• The SECURE Act also effectively eliminated so-called “stretch” 401(k) plan distributions, by requiring distributions to non-spouse beneficiaries (other than” eligible designated beneficiaries”) to be completed within 10 years following a plan participant’s death.
  • Prior to the SECURE Act change, these distributions could usually be made over the beneficiary’s life or life expectancy.

Highlights of the New Proposed Regulations. The following are highlights of the major provisions and clarifications included in the new proposed regulations applicable to 401(k) plans:

  • To clarify an ambiguity in the statutory language, the new proposed regulations endorse a simple “birthdate rule.” Generally stated, if a participant’s birthdate is on or after July 1, 1949, his or her age is deemed to be 72 for purposes of RMDs. (This prevents participants from having to “survive into” the designated age.)
  • Implementing the SECURE Act change which mandates the “ten-year rule” in most situations (see “Elimination of ‘Stretch’ Distributions,” above), the new proposed regulations generally require full distribution of a deceased participant’s entire benefit by the earliest of:
    • The end of the tenth year following the participant’s death, if the beneficiary is not an “eligible designated beneficiary”;
    • The end of the tenth year following the year of an “eligible designated beneficiary’s” death;
    • The end of the tenth year following the year of a child “eligible designated beneficiary’s” attainment of majority (see below); or
    • The end of the year in which the “eligible designated beneficiary’s” life expectancy would be equal to or less than that of the participant.
  • For purposes of determining whether a child constitutes an “eligible designated beneficiary”, children are treated as having reached the age of majority upon their 21st (not 18th) birthday.
  • The new proposed regulations define the terms “disability” and “chronically ill,” and provide documentation and timing requirements for purposes of determinations as to whether disabled/chronically ill participants qualify as” eligible designated beneficiaries.” Use of the Social Security Act definition of “disabled” now constitutes a “safe harbor” standard.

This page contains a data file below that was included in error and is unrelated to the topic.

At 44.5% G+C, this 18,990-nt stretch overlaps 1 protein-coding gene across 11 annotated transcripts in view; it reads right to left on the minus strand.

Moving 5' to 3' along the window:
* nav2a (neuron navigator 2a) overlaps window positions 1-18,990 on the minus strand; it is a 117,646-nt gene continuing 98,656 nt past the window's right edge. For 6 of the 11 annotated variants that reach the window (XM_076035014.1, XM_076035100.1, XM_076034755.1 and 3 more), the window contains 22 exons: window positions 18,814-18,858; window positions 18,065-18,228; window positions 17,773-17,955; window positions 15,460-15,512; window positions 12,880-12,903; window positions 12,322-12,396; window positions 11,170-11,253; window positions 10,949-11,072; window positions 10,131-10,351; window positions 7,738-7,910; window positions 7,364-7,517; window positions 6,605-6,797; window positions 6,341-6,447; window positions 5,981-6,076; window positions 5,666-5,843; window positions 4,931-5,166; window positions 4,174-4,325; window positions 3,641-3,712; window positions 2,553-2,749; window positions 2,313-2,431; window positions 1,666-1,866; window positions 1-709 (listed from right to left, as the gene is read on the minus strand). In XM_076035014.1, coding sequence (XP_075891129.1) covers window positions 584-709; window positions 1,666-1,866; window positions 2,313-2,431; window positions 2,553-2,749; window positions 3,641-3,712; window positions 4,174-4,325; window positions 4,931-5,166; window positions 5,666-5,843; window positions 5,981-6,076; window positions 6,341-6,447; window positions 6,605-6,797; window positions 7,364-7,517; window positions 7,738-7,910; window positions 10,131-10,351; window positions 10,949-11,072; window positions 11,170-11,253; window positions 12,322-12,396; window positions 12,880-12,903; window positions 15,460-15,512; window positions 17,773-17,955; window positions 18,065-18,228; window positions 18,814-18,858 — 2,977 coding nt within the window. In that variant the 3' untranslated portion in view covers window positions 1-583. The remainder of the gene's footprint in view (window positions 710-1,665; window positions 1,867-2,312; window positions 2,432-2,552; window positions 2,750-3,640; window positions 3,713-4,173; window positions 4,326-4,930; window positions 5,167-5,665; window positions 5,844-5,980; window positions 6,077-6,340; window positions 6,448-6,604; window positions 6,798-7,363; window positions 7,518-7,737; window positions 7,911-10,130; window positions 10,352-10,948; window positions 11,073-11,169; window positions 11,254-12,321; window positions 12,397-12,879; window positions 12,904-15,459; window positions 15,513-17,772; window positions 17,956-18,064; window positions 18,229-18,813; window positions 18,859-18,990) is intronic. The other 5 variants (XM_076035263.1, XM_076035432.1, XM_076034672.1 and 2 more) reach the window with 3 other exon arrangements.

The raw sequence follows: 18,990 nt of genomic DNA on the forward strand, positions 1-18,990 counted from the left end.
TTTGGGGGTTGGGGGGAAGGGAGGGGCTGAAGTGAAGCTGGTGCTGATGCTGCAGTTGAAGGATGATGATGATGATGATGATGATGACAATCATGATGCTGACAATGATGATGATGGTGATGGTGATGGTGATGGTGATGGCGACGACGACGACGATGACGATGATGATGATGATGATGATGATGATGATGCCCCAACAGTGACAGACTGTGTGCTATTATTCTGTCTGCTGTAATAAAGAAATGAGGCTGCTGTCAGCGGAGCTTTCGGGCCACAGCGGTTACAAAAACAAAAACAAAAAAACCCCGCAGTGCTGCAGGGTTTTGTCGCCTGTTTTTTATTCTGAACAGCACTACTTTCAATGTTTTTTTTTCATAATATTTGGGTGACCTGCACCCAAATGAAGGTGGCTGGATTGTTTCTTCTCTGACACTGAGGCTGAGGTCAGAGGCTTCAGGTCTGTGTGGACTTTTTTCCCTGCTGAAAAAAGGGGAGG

• The new proposed regulations change the general rule for determining life expectancy when there are multiple beneficiaries. Instead of using the shortest life expectancy, the determination is now made on the basis of the life expectancy of the oldest designated beneficiary.
  • As previously noted, there are many other provisions that are either highly technical or relatively minor that are beyond the scope of this general overview.

Applicability Dates. The new proposed regulations are scheduled to be effective for purposes of determining RMDs and death benefit distributions for calendar years after January 1, 2022.

For the 2021 distribution calendar year, taxpayers must apply the present-day final regulations, but are required to take into account a reasonable, good faith interpretation of the amendments made by the appropriate sections of the SECURE Act. For this purpose, compliance with the new proposed regulations is deemed to satisfy that requirement.

Comments and Public Hearing. The IRS is soliciting public comments on the new proposed regulations prior to a public hearing scheduled for June 15, 2022, at 10:00 am. Comments from interested parties are strongly encouraged to be submitted electronically via the Federal eRulemaking Portal at www.regulations.gov (indicate “IRS and REG-105954-20”), by following the online instructions for submitting comments. In order to be taken into consideration, all comments must be received by May 25, 2022.

The information and content contained in this blog post are for general informational purposes only, and does not, and is not intended to, constitute legal advice. As always, for specific questions concerning your 401(k) retirement plan, or for help in operating your plan during the current COVID-19 crisis, please consult your own ERISA attorney or professional advisor.